The trademark of PoET work on synthetic biology is to use practical work on risks associated with applications of synthetic biology as test beds for research on risk governance and policy recommendation.
A. Environmental Testbed
NSF commissioned PoET and the Woodrow Wilson Center to identify environmental effects of synthetic biology, flag sources of uncertainty over effects and generate a research agenda to address critical sources of uncertainty. The project is supported jointly by three units within NSF, the Division of Cellular and Molecular Biology, the Division of Environmental Biology, and the Engineering Directorate. In 2013-2014, the research agenda was developed through consultations among synthetic biologists, evolutionary biologists, regulators, civil society and firms. January 2014 workshops used four applications of synthetic biology as prompts: endonuclease gene drives for editing genomes of populations of plants and animals in the wild (Wyss Institute); nitrogen fixation in non-legumes (MIT Synthetic Biology Center); luminescent Arabidopsis (Kickstarter Glowing Plants); and bioremediation and waste treatment in copper mining (Universal Biomining). Key policy relevant gaps in knowledge were identified, with emphasis on interaction across fitness, volutionary stability and gene transfer. Outputs include a 30 page monograph “Creating a Research Agenda for Ecological Implications of Synthetic Biology,” with forthcoming articles on “Shaping Ecological Risk Research for Synthetic Biology” in Journal of Environmental Studies and Sciences and on “Regulating Gene Drives” in Science.
B. Security and Safety Testbed
PoET worked with the International Genetically Engineered Machine Competition (iGEM), the UN Biological Weapons Convention Implementation Support Unit, Public Health Canada and SGI DNA to screen over 200 iGEM team projects, train iGEM faculty and students on safety and security practices and screen over 20000 parts in the Standard Registry of Biological Parts. This work provided a research side benefit, as project screening provided an empirical basis for characterizing cross-national differences in safety practices and identifying gaps in international agreements and national regulations that govern transfer of biological materials and as parts screening provided an empirical basis for evaluating the need for development of international standards for characterizing the function of biological parts as well as organisms of origin. "Designing Safety Policies to Meet Evolving Needs: iGEM as a Testbed for Proactive and Adaptive Risk Management" is forthcoming in ACS Synthetic Biology.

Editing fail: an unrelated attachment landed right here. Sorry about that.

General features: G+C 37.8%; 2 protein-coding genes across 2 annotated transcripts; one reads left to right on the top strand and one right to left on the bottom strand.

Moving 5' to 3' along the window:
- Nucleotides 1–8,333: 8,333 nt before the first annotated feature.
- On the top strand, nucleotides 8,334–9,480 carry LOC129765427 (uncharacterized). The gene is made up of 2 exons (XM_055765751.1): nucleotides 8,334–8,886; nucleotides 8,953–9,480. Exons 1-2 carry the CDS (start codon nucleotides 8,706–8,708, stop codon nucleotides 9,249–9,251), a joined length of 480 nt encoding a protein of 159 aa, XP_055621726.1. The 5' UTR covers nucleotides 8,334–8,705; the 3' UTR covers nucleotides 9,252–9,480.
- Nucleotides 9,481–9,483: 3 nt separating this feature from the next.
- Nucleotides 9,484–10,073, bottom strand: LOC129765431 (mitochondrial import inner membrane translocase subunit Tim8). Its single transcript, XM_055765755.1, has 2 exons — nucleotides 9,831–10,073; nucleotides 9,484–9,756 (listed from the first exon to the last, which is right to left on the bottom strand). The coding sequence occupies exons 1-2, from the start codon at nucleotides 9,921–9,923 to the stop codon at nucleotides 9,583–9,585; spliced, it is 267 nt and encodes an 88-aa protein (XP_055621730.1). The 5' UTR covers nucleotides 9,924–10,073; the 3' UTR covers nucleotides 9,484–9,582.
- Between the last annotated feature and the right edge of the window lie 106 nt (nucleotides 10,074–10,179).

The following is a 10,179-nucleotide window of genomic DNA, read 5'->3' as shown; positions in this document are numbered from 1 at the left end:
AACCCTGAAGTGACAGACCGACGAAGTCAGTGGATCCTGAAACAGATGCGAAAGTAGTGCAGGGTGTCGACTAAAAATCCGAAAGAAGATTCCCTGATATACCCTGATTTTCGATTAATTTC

2013-2014 work with the MIT Center for Biomedical Innovation (CBI) and Tufts University Medical School focused on reform of systems for evaluating safety, efficacy, and cost effectiveness of pharmaceuticals. This project integrates PoET research on adaptive environmental, health and safety regulation under conditions of uncertainty and complexity and proposals from senior leaders of the European Medicines Agency, FDA and Health Canada on progressive licensing of drugs. A highlight was publication of "A Proposal for Integrated Efficacy-to-Effectiveness (E2E) Clinical Trials" by H P Selker, K A Oye et al, in Clinical Pharmacology & Therapeutics. To address demands of papers and providers, the paper recommends ways of moving more rapidly from conventional trial based information on safety and efficacy of drugs to the evaluation of the effectiveness of drugs in use. Research on “Adaptive Licensing: Evolving Regulation to Enable Precision Medicine” at Molecular Tri-Con.
Dietary Standards - Transfats
At times, technologies applied to address problems produce adverse side effects. PoET has been developing a body of cases to better understand how to improve the detection of such adverse effects and the adjustment of policies to take account of emerging information. Lawrence McCray and Kenneth Oye produced a case study on the long lag between research on adverse effects of transfats from 1957-1975 and 1989-91 and adjustments in FDA policies on labels in 2003 and safety in 2013-2014. The case study was a highlight of symposia at University College London, EPFL and the University of Illinois.
Click here for a list of Working Papers